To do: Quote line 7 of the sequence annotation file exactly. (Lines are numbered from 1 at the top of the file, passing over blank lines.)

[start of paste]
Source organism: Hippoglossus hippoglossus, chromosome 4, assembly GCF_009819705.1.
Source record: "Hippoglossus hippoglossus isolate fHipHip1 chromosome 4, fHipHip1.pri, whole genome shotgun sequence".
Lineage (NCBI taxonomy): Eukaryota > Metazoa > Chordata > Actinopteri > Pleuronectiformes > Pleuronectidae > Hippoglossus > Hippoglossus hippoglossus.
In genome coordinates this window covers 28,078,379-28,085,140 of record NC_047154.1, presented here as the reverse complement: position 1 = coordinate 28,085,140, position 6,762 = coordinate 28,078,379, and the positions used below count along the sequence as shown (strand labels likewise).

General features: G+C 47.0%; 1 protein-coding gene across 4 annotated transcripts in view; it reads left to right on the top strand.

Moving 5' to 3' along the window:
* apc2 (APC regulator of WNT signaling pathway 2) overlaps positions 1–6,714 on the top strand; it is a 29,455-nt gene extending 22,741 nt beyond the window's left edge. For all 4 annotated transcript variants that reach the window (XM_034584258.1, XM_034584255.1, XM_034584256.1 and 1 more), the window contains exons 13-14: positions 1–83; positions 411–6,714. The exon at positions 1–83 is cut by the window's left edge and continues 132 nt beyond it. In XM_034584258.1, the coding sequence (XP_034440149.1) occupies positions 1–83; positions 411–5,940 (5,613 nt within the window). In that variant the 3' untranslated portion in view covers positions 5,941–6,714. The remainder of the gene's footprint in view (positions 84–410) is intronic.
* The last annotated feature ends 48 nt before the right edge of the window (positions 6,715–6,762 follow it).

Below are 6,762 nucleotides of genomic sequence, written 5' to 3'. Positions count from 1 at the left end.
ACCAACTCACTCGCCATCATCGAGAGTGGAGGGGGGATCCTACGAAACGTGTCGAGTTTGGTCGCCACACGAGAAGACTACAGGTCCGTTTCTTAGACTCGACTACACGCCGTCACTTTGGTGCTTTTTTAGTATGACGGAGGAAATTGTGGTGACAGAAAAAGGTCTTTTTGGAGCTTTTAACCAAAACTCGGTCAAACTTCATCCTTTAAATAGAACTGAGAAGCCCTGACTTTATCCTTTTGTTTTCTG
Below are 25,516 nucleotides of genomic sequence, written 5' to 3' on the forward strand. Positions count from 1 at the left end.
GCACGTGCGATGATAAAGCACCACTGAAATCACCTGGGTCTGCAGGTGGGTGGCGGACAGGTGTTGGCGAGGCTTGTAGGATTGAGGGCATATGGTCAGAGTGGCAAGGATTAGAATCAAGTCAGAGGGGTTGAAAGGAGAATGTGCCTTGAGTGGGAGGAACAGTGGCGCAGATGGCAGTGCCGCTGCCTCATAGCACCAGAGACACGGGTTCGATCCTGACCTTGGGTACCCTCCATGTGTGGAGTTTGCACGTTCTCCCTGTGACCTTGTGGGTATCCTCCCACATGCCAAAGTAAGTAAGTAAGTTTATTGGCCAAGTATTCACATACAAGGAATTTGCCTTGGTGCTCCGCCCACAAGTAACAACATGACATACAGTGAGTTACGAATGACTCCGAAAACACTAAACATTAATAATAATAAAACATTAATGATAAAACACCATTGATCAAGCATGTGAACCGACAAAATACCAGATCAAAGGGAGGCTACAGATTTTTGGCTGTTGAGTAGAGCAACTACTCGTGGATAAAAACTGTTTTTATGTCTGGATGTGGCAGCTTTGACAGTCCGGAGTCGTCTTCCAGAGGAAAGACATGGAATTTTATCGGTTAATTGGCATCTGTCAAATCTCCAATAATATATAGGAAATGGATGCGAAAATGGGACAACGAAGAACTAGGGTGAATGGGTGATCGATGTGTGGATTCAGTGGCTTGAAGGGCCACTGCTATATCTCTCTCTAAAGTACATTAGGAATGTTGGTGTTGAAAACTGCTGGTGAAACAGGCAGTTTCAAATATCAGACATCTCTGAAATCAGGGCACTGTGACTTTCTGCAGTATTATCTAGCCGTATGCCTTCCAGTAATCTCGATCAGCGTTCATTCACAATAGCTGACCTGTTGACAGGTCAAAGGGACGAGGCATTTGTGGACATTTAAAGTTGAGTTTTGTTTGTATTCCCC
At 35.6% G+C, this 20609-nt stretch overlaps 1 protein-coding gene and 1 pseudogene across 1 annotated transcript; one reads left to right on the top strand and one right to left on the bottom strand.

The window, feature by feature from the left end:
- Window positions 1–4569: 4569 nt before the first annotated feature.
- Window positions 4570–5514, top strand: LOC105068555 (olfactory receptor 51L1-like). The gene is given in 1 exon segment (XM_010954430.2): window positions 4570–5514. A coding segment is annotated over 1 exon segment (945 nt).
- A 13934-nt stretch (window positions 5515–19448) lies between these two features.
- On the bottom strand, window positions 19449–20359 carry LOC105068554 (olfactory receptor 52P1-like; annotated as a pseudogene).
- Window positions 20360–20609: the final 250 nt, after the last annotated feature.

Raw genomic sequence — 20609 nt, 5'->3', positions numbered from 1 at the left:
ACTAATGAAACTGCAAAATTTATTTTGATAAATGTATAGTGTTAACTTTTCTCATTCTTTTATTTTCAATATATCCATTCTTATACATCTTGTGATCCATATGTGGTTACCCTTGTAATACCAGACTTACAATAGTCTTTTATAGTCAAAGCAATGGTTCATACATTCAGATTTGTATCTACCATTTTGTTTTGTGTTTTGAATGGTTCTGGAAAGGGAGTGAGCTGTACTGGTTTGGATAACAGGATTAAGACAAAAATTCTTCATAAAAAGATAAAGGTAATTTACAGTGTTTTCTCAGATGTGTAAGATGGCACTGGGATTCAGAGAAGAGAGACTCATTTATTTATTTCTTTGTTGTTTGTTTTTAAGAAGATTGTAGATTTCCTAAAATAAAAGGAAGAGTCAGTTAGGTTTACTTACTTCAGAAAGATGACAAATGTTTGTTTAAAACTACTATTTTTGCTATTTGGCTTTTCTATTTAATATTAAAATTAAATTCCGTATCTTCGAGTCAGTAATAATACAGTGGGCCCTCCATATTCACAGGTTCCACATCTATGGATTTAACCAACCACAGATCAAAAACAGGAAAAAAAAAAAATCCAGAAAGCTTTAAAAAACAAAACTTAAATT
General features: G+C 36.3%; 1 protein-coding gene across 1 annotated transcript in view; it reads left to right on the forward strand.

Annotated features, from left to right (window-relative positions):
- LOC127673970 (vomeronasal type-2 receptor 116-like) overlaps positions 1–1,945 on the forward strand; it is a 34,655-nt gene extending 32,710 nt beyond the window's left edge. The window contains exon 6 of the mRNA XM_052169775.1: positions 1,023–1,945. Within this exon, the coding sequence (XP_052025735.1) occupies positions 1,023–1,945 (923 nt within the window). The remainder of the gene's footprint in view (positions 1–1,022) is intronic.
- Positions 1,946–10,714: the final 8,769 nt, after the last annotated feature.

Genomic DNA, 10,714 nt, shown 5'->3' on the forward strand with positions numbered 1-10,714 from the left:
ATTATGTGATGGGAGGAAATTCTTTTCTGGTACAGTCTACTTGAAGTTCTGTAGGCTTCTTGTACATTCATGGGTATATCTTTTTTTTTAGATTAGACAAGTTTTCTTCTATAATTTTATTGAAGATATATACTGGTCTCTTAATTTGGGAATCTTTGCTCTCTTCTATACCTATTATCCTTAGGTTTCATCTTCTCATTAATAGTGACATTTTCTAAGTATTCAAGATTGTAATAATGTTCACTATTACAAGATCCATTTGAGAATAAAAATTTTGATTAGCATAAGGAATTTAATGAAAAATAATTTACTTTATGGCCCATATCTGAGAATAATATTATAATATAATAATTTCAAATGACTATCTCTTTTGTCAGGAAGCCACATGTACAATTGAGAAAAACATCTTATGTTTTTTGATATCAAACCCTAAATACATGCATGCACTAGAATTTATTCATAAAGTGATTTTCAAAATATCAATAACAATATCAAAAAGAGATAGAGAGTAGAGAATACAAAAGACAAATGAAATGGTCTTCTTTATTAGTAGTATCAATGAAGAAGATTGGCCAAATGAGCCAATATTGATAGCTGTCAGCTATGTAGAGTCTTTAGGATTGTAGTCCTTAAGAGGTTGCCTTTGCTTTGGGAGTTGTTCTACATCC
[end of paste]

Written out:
* apc2 (APC regulator of WNT signaling pathway 2) overlaps positions 1–6,714 on the top strand; it is a 29,455-nt gene extending 22,741 nt beyond the window's left edge. For all 4 annotated transcript variants that reach the window (XM_034584258.1, XM_034584255.1, XM_034584256.1 and 1 more), the window contains exons 13-14: positions 1–83; positions 411–6,714. The exon at positions 1–83 is cut by the window's left edge and continues 132 nt beyond it. In XM_034584258.1, the coding sequence (XP_034440149.1) occupies positions 1–83; positions 411–5,940 (5,613 nt within the window). In that variant the 3' untranslated portion in view covers positions 5,941–6,714. The remainder of the gene's footprint in view (positions 84–410) is intronic.